Ironlak and MSK crew member, Augor, has the roll call of friends and family that most artists could only dream of. Mentored by the likes of REVOK, POSE and SABER (to name just a few), the LA-based artist recently shifted his focus away from the street to the gallery to open his solo show, the noir-esque Terrors of Crenshaw. With his strong work ethic (the dude doesn’t stop…ever), right now he’s all about being himself and creating deeply personal work. Augor happily took a moment out of his schedule to catch up with ACCLAIM to talk work, MSK and why he ‘put the candy and comics down’ and picked up a spray can instead…
Many graffiti artists have a similar beginning in the culture: there’s that element of rebellion, of “being lost” or just trying to find a place, that starts many artists on their path. What about your own beginnings? Why graffiti?
All stories have an origin. Mine begins fresh out of elementary school at the age of eleven during summer. My friends and I spent our days collecting Warhead candy tattoos, eating ice cream and reading comics. Since we’d be stealing the last two items of that sentence I could already tell criminal acts would grow in my future.
Once skateboarding entered the equation, stoner culture, music culture, and of course graffiti were soon to follow. At that time MEAR ONE had just done the cover to Limp Bizkit, and life was simple.
I got talked into checking out a deserted part of the city’s water canals, hearing that it was a good spot to session for skating, and at that point saw my first pieces. I got obsessed with the lack of rules graffiti had. “What? I can go as big as I want?! Wherever I want?!!!” I put the candy and comics down and haven’t been the same since.
Your style is quite distinctive: you have a tendency to blend traditional forms of letters with your own twist on typography, adding graphic, cartoon-like elements. Do you find you’re constantly honing your style?
I work as a commercial illustrator so flipping and studying different line work, genres of art and artists is an obligation in order to nail certain projects.
With my graffiti, it’s all about what mood I’m in. Right now I’m going back to the same styles that were strong in LA in 2000 through 2003. Dark fills and very technical, almost cyborg hybrid letters. People like ZES PYSA and REVOK’s work during those years are prime examples of what gets me in the mood to paint graffiti these days.
What do you think about critics who suggest the culture has become oversaturated, or that there’s a lot of bad graff out there?
The cultures always seemed “ bigger than us’’ meaning it’s a culture, it existed before and will exist after. And if I’m correct the word “toy’’ was invented in the ‘80s, I think, if anything, it’s easier to see everything for what it is. There’s always gonna be ballers and there’s always gonna be broke ass niggaz. And our economy’s in a crunch, but if you’ve always been broke, you don’t really got a “oh the good old days” feeling about anything.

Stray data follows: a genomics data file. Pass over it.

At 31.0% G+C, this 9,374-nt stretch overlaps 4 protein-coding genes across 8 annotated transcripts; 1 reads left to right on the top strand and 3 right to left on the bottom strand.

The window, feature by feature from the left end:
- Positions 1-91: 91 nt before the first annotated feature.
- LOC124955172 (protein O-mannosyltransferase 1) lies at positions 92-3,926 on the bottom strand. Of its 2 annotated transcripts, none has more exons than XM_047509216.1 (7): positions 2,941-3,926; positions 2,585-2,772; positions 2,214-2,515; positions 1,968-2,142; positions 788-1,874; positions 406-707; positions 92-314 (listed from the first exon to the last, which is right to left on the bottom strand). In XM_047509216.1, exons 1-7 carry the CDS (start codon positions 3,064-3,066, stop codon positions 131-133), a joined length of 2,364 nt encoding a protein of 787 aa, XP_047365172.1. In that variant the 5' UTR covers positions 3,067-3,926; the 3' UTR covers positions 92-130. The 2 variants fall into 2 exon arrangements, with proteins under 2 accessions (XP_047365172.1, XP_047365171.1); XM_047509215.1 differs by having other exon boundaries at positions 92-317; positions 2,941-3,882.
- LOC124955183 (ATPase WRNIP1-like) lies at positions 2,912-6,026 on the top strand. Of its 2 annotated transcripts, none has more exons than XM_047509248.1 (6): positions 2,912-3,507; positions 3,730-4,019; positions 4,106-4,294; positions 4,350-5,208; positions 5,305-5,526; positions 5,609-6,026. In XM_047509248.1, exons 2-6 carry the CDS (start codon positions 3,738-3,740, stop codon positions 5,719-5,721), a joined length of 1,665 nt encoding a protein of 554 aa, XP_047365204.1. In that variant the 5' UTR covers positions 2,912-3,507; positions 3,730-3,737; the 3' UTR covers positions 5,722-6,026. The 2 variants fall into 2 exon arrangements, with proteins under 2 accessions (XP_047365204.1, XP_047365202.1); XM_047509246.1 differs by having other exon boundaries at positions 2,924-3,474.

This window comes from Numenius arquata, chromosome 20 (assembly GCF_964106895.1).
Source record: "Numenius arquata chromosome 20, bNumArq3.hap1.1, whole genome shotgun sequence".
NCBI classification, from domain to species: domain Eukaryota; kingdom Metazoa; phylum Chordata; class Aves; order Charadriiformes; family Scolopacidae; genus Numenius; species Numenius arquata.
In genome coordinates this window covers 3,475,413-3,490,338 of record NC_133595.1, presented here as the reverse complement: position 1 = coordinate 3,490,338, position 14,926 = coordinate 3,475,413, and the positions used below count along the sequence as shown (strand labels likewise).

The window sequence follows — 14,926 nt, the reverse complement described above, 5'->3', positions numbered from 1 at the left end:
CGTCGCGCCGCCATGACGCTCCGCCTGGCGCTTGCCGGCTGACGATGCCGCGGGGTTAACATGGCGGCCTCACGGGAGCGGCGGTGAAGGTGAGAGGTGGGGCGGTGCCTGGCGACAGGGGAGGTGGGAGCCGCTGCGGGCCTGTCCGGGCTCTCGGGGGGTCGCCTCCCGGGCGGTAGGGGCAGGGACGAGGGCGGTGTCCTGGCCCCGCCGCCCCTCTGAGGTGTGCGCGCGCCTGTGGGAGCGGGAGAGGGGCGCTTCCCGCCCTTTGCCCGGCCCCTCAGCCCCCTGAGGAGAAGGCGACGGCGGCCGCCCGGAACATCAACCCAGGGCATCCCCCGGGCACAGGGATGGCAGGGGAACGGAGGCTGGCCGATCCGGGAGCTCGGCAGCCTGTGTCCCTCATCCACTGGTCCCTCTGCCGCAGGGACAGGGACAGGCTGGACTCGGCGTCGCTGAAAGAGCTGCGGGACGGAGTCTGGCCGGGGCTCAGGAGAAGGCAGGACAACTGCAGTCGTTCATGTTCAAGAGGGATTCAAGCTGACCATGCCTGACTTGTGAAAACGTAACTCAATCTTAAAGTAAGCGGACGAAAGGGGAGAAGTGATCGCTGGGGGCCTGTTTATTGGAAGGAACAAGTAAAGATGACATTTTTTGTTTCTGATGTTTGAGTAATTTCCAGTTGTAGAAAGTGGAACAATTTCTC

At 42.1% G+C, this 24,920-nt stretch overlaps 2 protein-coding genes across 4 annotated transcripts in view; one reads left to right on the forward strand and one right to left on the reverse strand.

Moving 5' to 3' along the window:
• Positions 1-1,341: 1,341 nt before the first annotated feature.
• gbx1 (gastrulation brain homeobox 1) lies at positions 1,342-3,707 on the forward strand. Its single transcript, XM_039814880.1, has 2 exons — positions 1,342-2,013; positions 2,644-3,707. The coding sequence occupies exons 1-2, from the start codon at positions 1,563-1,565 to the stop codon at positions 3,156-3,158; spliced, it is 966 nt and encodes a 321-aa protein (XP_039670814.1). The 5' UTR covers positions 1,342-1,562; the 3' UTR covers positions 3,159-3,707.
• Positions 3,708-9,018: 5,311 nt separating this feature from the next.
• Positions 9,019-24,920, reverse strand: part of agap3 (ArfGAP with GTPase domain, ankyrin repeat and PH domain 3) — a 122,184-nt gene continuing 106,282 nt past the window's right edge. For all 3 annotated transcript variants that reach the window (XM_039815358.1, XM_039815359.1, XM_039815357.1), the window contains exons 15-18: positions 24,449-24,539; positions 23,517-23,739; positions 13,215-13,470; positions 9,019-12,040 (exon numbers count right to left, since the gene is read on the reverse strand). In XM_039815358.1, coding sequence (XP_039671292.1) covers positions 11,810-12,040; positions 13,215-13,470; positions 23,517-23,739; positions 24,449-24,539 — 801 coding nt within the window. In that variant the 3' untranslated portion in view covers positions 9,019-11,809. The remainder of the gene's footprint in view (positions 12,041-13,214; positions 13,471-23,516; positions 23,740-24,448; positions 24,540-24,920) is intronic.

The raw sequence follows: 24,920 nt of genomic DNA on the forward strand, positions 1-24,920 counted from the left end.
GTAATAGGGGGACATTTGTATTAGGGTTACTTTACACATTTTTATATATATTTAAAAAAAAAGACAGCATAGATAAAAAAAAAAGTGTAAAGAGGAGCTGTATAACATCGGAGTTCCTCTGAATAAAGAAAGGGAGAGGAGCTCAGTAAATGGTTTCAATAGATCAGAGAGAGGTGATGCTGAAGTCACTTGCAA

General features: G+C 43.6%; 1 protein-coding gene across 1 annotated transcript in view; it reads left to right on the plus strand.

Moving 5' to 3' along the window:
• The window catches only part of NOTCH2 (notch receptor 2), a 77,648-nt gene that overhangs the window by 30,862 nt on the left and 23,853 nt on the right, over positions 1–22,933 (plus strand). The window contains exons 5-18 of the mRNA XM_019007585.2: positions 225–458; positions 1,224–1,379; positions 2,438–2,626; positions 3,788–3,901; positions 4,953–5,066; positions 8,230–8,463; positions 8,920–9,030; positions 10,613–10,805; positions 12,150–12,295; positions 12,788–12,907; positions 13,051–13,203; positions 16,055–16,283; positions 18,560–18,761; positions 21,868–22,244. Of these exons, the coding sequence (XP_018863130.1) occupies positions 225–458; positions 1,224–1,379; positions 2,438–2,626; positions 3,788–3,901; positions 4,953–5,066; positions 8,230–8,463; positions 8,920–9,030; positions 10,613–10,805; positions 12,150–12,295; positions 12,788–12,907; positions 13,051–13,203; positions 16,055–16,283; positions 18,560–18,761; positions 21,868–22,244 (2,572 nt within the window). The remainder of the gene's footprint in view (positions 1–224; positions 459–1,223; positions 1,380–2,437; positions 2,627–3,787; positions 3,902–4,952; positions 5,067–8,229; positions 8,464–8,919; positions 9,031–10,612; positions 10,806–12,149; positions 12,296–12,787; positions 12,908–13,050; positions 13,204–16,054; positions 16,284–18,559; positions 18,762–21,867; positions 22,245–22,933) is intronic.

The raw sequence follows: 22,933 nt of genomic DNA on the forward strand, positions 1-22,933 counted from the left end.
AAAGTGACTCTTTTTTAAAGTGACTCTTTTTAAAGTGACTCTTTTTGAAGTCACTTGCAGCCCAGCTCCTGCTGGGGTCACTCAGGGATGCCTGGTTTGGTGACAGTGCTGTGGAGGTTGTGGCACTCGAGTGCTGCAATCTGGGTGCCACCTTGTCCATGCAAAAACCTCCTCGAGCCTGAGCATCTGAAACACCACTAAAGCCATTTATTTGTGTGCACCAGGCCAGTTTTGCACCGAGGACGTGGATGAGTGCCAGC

I think to many viewers who don’t have that ‘eye’, it’s easy enough for us to think “Oh, it kinda just all looks the same…” Thoughts on that?
When there are four people painting next to each other, of course the work blends. Standing out has always been about size and selecting where to incorporate your work.
Meshing the balls it takes to beast a spot, with the brains it takes to paint significant art, makes for the most prominent graffiti.
Tell us a bit about your history with the MSK crew. How did you guys end up together?
MSK has been the collective of artists that I followed since picking up a can. Retna, Revok, Dame, Eklips, Nekst, Pose, Chunk, Pysa, Zes Rime and Saber have all been strong mentors, family and friends. Helping me grow as an artist and grown man that is able to support himself off of his gift. When you find like-minded people it’s almost impossible to not get shit done together. That’s what a crew is: Make Shit Krack.
Do you work together much?
All the time.
What kind of impact does being a part of MSK have on your solo output?
The biggest of any. Without them I’d probably be sneaking rum shots working the rides at Six Flags.
Your exhibition, Terrors of Crenshaw, has just opened. Tell us a bit about the show.
It’s the first show that I took the chains off being a tight-handed illustrator, to just releasing the paint and ink without second-guessing. The works are all monochrome (greyscale) with a Noir ghostly lighting.
I wanted to approach a more timeless quality that I can’t achieve in doing commercial work. Sometimes as an artist for hire you get lost in a ‘gigs’ look and overlook your own personal tastes. This is me getting back to that.
You’ve had quite a long, colourful background on the streets and have shifted towards gallery work and fine art in the last few years. How has that change been for you?
Certain areas of my art are more publicly viewable than others these days. But that’s how I like it. I’m just doing me.
What would stop you from working on the streets?
I hope I never find out.
Terrors of Crenshaw is inspired by film and cinema. Aside from that, where do you draw inspiration?
Terrors body of work exhibits the first collection of non-conventional art pieces I’ve publicly shown. The painting style is loose and natural. The work’s tone is dark and erotic, sometimes unsensable. I see it as the start of something fun for me to produce on a regular basis, so for now im running with it.
What’s on your table right now?
Right now this week, I have some skateboards to design, some comics to ink, and some more apparel to design. All I can say for now…